An interview with email newsletter pro Michael Katz
At Constant Contact, e-newsletter expert Michael Katz is something of a legend. I may be overstating it a bit, but it's true that several of our executives mention Michael's newsletter often as an excellent example of compelling content.
Michael also uses his newsletter skills on behalf of the clients of his business, Blue Penguin Development. In our interview, he shares some of the same pearls of wisdom with us that he does with his clients.
Why are you so passionate about email newsletters?
I stumbled onto the power of e-newsletters by accident. In 2000, I was writing a newsletter that went to about 30 people. After a little while, I noticed that people I'd never heard of were asking to be added to the list. I also started getting requests from readers to help them develop a newsletter for their own client base. Eventually I switched to doing email newsletters exclusively.
What I love about e-newsletters is how well this one tool covers so much marketing ground. A newsletter keeps you in front of clients, prospects, and colleagues; gives you a platform for sharing your focus and perspective; and helps you clarify your point of view. On top of that, it's easily forwarded, easily archived, interactive, and has almost zero variable cost. For a small company, a newsletter all by itself can serve as a powerful marketing program.
What do email newsletters have the potential to accomplish?
They can help you break through the clutter so your company stands out in a memorable way. A newsletter is a way for those who read it to check you out and get a feel for you and your company. In this way, the newsletter is a proxy for an ongoing relationship. It's word of mouth on a large scale.
What are the top three things to keep in mind when creating an e-newsletter?
Number one: Content is what matters most. It's no longer a technical challenge to publish a newsletter. The challenge is getting someone to stop what they're doing and read what you have to say. Sending content that the reader values is the only way to gain permission to stay in the inbox.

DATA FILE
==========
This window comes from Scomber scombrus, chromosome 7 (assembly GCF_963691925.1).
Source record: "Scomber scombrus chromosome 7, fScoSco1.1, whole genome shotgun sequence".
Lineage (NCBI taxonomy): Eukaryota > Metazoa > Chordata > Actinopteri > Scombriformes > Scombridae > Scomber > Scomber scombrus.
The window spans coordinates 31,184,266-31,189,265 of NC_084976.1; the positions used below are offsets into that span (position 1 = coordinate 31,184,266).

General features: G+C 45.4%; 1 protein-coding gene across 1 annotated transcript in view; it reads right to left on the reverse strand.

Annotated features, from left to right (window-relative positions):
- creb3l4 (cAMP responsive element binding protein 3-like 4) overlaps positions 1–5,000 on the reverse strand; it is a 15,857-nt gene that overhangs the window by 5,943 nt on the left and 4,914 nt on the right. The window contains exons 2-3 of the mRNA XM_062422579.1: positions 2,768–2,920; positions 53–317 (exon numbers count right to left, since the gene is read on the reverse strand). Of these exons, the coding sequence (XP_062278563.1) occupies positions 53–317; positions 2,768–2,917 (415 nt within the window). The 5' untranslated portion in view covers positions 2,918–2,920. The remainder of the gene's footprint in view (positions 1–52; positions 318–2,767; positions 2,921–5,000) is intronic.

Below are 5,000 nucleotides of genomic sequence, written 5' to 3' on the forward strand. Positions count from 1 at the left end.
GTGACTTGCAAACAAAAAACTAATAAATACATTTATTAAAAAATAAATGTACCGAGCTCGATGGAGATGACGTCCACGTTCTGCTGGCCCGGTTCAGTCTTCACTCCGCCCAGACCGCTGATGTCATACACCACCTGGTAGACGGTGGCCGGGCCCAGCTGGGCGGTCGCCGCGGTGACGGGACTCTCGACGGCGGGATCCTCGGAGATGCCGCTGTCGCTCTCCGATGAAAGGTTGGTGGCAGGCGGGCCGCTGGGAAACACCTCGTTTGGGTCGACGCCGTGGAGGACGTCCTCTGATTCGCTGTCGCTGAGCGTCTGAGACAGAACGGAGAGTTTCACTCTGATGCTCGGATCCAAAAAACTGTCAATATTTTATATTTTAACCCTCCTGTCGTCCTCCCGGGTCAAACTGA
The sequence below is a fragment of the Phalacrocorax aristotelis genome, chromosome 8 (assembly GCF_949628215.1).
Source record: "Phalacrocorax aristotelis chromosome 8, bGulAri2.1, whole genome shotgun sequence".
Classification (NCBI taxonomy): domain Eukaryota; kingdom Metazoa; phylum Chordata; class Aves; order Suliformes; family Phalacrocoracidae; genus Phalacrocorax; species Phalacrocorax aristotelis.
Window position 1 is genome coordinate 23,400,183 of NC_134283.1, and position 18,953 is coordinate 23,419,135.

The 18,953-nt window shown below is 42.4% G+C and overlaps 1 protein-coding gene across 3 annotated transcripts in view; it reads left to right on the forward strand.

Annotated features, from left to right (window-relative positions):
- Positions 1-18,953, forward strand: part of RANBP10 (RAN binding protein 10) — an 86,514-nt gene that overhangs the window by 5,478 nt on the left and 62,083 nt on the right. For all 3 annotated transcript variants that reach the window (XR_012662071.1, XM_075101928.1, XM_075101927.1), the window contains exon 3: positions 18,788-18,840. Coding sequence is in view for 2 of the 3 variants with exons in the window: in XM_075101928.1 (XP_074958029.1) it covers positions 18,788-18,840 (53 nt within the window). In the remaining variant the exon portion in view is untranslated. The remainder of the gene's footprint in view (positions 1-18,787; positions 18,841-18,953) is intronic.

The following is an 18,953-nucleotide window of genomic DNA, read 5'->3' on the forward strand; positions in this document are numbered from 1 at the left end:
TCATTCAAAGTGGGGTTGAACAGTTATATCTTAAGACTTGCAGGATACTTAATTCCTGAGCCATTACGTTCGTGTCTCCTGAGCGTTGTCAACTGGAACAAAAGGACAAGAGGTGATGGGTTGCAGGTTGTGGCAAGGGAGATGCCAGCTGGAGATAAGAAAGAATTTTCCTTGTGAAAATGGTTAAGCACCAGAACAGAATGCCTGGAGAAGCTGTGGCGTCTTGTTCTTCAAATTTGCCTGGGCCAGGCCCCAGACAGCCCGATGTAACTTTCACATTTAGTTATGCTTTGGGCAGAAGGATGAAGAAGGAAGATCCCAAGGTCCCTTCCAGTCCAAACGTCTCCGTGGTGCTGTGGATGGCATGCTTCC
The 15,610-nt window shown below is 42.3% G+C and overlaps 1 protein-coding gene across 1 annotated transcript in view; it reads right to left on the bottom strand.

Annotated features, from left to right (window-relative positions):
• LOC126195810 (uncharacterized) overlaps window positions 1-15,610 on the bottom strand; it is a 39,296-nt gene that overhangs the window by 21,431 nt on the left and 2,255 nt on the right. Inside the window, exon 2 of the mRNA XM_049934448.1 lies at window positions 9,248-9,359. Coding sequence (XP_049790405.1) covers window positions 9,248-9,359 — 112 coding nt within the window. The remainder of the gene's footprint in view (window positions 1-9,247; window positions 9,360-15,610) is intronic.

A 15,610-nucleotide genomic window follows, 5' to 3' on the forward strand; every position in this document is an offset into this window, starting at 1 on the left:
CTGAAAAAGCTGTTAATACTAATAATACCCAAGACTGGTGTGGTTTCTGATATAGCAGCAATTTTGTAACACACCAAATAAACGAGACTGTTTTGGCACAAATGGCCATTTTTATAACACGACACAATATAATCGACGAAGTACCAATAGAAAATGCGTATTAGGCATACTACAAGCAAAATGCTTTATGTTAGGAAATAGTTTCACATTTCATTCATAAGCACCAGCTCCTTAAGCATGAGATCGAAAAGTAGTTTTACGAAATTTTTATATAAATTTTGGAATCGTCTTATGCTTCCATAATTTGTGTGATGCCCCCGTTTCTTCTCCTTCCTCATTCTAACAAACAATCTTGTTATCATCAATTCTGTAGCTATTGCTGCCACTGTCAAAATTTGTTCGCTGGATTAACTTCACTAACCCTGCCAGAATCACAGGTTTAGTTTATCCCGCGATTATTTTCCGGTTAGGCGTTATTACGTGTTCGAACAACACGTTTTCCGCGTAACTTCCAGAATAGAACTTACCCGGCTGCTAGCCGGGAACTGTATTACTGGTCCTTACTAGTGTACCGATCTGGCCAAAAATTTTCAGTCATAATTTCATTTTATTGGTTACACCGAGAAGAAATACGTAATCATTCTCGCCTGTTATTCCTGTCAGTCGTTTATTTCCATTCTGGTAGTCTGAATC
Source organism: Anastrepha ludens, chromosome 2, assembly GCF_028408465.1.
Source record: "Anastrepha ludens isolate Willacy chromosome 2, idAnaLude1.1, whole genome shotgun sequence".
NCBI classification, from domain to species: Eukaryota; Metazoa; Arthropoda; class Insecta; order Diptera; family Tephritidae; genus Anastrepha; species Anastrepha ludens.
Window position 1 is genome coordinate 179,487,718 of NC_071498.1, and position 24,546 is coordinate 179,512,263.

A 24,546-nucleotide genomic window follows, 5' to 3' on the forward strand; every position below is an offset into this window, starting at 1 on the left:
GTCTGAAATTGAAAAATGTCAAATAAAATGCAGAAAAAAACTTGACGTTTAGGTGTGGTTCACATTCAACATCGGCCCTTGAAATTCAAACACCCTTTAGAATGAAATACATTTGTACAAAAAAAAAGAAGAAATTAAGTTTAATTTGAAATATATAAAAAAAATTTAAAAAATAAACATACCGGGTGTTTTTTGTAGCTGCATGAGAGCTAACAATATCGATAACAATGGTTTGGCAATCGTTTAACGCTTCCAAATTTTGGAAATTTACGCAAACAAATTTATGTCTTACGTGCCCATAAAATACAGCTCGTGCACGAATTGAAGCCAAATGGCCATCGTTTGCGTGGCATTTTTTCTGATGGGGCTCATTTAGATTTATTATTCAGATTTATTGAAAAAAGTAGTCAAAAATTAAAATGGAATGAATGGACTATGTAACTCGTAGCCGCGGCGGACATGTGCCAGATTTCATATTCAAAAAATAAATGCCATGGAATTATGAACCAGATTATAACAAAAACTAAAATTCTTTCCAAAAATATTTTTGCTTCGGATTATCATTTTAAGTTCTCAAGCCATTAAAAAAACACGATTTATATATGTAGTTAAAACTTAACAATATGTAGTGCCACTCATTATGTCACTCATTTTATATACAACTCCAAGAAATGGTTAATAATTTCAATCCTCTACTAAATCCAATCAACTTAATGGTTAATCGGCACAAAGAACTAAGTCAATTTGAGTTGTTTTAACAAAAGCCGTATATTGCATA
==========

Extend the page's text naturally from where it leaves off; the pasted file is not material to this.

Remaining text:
Number two: You have to stay focused. It's tempting to cover lots of topics and involve lots of voices within the company. That's a mistake. If you want to stand out as the publisher of essential information, you need to write to a specific target with a narrow topic focus.
And number three: Think of publishing a newsletter like exercising. It only works if you keep doing it. The good news is if you can make it a part of your life, after a while it gets both easier and more effective. So commit to a monthly schedule and a year of publishing.
What are some common mistakes people make in their newsletters?
The most common mistake is writing too much about themselves, what I like to call a "Me-Newsletter." All about what we're doing and who we're working with and why we're so wonderful. It may be true, but your readers don't really care. I recommend companies think of their newsletter as a magazine: It's about something in particular and it's written for a specific target.
The other common mistake is taking all the personality out of the writing in an attempt to sound "professional." I'm not against being professional, but it tends to be dry and boring. Drop the jargon, write in the first person, and talk about the things you really believe in.
What types of information do you advise your clients to include in their newsletters?
Useful information that your target audience values. What do you know that I need? If you are a service organization, develop a reputation first as someone with a useful and interesting perspective and when there's a need you can fill, the phone will ring.
If you are a retailer, help me become a better consumer of what you sell. Give me your insider's perspective in an interesting, informative way. Don't worry about selling me on buying your stuff; teach me. The funny thing is, I'll buy more of your stuff when you do that.
Coming up with content can be a challenge. What do you do to make it easier?
Use your own experiences. If you know enough to run a business in a given industry, you have a lifetime of content. Those who buy your products and services will always be novices, so use that gap between your expertise and my interest in learning more.
Are there any secrets you can share with our readers to help them find greater success with their email newsletters?
The bottom line is that this tool only works to the extent the recipients want what you have to say. If you can develop a reputation as a source of useful, interesting, unbiased information within your area of expertise, you'll expand readership and your customer base too.